Texas Jury Selection

Jury selection is the procedure whereby persons from the community are called to court, questioned by the litigants as to their qualifications to serve as a juror and then either selected to or rejected to serve as a juror.

In Texas, following are the qualifications to serve as a petit juror[i]:

  • S/he must be at least 18 years of age;
  • S/he must be a citizen of the state and of the county in which the person is to serve as a juror;
  • S/he must be qualified under the constitution and laws to vote in the county in which the person is to serve as a juror;
  • S/he must be of sound mind and good moral character;
  • S/he must be able to read and write;
  • S/he must not have served as a petit juror for six days during the preceding three months in the county court or during the preceding six months in  the district court;
  • S/he must not be convicted of misdemeanor theft or a felony; and
  • S/he is not under indictment or other legal accusation for misdemeanor theft or a felony.

The county clerk and the sheriff of the county draws the names of the prospective jurors for a county court from the jury wheel in the presence and under the direction of the county judge.  They draws the names of the prospective jurors.

The Office of Court Administration of the Texas Judicial System develops and maintains a questionnaire to accompany a written jury summons.  It must include a copy of the questionnaire that requires a person to provide his/her biographical and demographic information that is relevant to service as a jury member.  A person who has received a written jury summons and a written jury summons questionnaire must complete and submit the same when the person reports for jury duty[ii].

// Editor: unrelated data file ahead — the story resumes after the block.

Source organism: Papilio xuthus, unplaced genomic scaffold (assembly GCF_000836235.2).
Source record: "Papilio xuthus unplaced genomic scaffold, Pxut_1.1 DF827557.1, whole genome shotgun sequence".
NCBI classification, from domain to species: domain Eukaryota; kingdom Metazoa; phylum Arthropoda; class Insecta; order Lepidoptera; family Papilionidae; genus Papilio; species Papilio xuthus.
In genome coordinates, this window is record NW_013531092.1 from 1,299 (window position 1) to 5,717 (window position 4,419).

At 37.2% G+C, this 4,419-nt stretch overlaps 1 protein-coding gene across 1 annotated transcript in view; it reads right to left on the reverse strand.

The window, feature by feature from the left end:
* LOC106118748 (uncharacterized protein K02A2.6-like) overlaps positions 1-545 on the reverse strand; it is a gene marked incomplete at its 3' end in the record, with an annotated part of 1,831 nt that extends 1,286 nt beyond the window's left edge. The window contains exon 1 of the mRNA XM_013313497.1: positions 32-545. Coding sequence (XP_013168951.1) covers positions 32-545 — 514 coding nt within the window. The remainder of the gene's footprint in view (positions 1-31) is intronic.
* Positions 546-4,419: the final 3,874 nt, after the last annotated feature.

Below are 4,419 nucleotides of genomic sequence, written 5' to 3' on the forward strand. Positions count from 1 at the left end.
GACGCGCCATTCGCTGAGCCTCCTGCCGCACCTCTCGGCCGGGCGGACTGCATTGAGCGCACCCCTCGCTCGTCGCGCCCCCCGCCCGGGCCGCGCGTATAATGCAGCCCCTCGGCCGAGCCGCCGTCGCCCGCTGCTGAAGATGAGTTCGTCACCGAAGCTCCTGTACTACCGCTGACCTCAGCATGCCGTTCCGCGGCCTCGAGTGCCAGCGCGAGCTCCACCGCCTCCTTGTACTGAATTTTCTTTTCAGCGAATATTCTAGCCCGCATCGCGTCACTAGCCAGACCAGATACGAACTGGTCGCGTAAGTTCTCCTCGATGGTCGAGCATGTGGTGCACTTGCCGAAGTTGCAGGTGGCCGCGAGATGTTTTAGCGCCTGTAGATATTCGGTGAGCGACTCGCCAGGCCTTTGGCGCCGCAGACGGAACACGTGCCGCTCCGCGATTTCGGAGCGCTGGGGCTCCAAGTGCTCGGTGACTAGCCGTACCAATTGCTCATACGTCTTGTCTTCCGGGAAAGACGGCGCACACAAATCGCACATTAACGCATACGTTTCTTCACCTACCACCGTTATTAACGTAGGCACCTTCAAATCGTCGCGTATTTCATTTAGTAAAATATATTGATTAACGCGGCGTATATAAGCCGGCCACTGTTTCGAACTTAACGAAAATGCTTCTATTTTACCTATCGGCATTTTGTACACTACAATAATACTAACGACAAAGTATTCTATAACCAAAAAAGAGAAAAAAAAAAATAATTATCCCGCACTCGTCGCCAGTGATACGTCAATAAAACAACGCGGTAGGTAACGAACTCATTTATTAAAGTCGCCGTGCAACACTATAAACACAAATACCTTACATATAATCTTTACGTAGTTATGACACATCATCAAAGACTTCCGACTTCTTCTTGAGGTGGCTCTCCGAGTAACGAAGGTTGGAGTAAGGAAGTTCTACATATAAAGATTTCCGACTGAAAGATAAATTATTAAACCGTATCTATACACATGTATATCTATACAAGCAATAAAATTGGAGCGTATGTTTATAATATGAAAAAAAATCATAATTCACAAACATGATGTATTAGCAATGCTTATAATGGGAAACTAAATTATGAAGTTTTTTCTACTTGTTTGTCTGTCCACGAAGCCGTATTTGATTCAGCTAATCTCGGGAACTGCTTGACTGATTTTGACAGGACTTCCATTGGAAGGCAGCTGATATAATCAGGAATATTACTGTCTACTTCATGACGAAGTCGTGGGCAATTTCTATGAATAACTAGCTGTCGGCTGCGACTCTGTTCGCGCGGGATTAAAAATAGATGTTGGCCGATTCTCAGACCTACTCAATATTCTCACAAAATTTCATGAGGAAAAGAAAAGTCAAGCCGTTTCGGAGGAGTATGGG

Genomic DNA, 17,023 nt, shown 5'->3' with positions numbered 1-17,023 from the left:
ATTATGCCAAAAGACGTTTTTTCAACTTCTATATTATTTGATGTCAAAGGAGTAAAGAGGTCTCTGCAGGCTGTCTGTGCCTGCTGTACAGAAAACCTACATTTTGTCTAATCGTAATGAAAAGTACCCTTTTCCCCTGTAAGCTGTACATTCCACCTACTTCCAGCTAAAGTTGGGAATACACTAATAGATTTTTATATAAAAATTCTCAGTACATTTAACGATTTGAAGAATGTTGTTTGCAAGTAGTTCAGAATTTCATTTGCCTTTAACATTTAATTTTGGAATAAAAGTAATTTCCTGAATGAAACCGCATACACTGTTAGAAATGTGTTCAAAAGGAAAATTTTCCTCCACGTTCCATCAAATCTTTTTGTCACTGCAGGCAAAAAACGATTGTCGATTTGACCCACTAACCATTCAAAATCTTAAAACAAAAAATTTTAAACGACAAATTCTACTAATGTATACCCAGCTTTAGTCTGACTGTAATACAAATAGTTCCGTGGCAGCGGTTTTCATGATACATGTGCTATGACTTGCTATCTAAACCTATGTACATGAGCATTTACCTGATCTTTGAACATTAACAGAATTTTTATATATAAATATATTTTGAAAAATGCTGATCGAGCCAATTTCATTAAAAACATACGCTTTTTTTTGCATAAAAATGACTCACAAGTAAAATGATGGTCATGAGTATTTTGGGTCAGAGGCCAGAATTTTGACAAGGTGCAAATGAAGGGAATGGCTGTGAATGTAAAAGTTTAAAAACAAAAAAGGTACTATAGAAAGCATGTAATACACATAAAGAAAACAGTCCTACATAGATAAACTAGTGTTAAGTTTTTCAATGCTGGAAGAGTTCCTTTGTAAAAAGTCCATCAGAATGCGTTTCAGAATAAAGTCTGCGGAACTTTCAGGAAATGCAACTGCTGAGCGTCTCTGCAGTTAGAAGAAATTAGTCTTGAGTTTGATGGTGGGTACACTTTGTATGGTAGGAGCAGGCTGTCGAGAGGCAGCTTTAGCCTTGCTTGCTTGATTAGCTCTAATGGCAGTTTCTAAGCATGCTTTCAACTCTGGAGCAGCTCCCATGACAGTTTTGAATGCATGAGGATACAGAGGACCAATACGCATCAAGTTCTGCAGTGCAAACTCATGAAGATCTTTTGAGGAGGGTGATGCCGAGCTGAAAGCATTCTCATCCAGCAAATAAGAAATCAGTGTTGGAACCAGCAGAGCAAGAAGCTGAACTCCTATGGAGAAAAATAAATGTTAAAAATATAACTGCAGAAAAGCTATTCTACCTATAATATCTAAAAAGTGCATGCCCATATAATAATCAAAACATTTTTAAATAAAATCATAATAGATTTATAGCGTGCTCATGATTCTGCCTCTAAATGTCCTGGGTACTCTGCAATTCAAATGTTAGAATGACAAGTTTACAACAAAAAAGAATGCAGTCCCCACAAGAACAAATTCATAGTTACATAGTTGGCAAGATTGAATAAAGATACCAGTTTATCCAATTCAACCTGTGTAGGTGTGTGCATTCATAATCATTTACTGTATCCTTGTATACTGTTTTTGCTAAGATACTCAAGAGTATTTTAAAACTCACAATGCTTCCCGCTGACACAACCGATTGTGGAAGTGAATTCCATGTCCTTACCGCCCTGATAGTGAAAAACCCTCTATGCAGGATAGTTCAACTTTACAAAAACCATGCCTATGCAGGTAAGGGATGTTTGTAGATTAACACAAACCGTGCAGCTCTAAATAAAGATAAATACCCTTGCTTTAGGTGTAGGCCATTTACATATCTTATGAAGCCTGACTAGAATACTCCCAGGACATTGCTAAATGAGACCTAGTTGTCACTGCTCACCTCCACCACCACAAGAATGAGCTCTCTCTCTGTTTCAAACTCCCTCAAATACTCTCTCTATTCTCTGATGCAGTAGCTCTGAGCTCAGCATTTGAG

When the jurors appear for jury service, the judge selects from the names on the jury lists a sufficient number of qualified jurors to serve on the jury panel.  If the court finds that the number of prospective jurors present is insufficient, the judge orders to summon additional prospective jurors.  They are discharged when their services are no longer required[iii].  The judge may direct to add alternate jurors to be called and impaneled with the regular jurors.  They are drawn and selected in the same manner as regular jurors.  An alternate juror must meet the same qualifications, same examination and challenges, take the same oath, same functions, powers, and privileges, and shall be provided the same facilities and security as a regular juror.

Each side is entitled to one peremptory challenge in addition if one or two alternate jurors are to be impaneled.  Each side is entitled to two peremptory challenges in addition if three or four alternate jurors are to be impaneled.  The additional peremptory challenges may be used against an alternate juror only, and the other peremptory challenges may not be used against an alternate juror[iv].

[i] Tex. Gov’t Code § 62.102

[ii] Tex. Gov’t Code § 62.0132

[iii] Tex. Gov’t Code § 62.015

[iv] Tex. Gov’t Code § 62.020

Inside Texas Jury Selection